The Use Of Vulgarity in the Works of Allen Ginsberg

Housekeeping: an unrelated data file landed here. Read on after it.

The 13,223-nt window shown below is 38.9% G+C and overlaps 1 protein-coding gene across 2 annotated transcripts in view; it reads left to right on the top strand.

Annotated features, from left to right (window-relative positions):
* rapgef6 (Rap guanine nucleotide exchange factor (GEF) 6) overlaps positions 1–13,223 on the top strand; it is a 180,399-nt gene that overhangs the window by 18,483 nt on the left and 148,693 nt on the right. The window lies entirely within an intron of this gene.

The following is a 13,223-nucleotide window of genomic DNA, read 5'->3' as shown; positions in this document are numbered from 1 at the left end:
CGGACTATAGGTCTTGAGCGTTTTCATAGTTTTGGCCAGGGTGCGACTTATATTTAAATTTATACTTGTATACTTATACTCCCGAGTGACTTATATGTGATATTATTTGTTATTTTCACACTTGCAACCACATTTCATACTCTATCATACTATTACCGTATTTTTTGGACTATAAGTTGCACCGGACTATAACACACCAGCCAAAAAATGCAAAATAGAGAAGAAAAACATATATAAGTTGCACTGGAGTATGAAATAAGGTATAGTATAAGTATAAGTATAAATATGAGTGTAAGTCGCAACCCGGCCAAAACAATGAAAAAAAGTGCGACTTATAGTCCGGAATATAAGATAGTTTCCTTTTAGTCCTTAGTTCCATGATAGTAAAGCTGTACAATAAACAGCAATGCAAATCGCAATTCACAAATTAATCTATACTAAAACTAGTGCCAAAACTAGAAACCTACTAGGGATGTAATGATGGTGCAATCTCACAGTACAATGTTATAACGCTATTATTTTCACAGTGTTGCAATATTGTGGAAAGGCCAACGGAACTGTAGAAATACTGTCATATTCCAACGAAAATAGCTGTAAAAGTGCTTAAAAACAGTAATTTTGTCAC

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The Use Of Vulgarity in the Works of Allen Ginsberg The beat poets were the voice of a generation. Unadulterated honesty and truth is a primary objective of the beat poets, and to them this honesty and truth is best achieved with a raw, oftentimes vulgar language that can make some readers uncomfortable. In this excerpt from his book, Allen Ginsberg, Thomas Merrill comments on the truth exhibited by the poet: ...such a commitment to internal truth not only permits but demands the uninhibited confessions that tend to make conventional readers squirm. Many beat writers, especially Ginsberg, flaunt their most intimate acts and feelings...in an aggressive street language (2). In Ginsberg's collection of poems, Reality Sandwiches, 1953-1960 , "The reader gets a good taste of Ginsberg's mouth... which, as usual is uninhibitedly and often flamboyantly honest (Merrill 88). The unabashed honesty in this collection often concerns sex and drugs, those subjects being important for this generation of rebellion. In "The Green Automobile," a poem about a fantasy road-trip enjoyed by Ginsberg and Neal Cassady, his one time lover, Ginsberg presents images of a sexual nature. Two of the images follow: I'd honk my horn at his manly gate, inside his wife and three children sprawl naked on the living room floor. (Ginsberg, Reality Sandwiches 11) Neal, we'll be real heroes now in a war between our cocks and time: (15) Even if some readers pay little attention to the allusions to homosexuality, one of the images, the one concerning Cassady's children, could make some readers uncomfortable. The imagery here is strong, it is this strength of imagery that ... ... middle of paper ... ...s "Howl" and "On Neal's Ashes" the vulgarities are used not merely for effect, but to truly convey the feeling he wishes to express. Although some are made to feel uncomfortable, the true nature of the poet is to convey feeling, and this is done in an extremely proficient manner. Works Cited Ginsberg, Allen. Reality Sandwiches 1953-1960. San Francisco: City Lights Books, 1963. - - - . "Howl". Contemporary American Poetry-5th Edition. Ed. A.Poulin Jr.. Boston: Houghton Mifflin, 1991. 175-182. - - - . "America". Contemporary American Poetry-5th Edition. Ed. A.Poulin Jr.. Boston: Houghton Mifflin, 1991. 182-184. - - - . "On Neal's Ashes". Contemporary American Poetry-5th Edition. Ed. A.Poulin Jr.. Boston: Houghton Mifflin, 1991. 188. Merrill, Thomas. Allen Ginsberg. Boston: Twayne, 1988.

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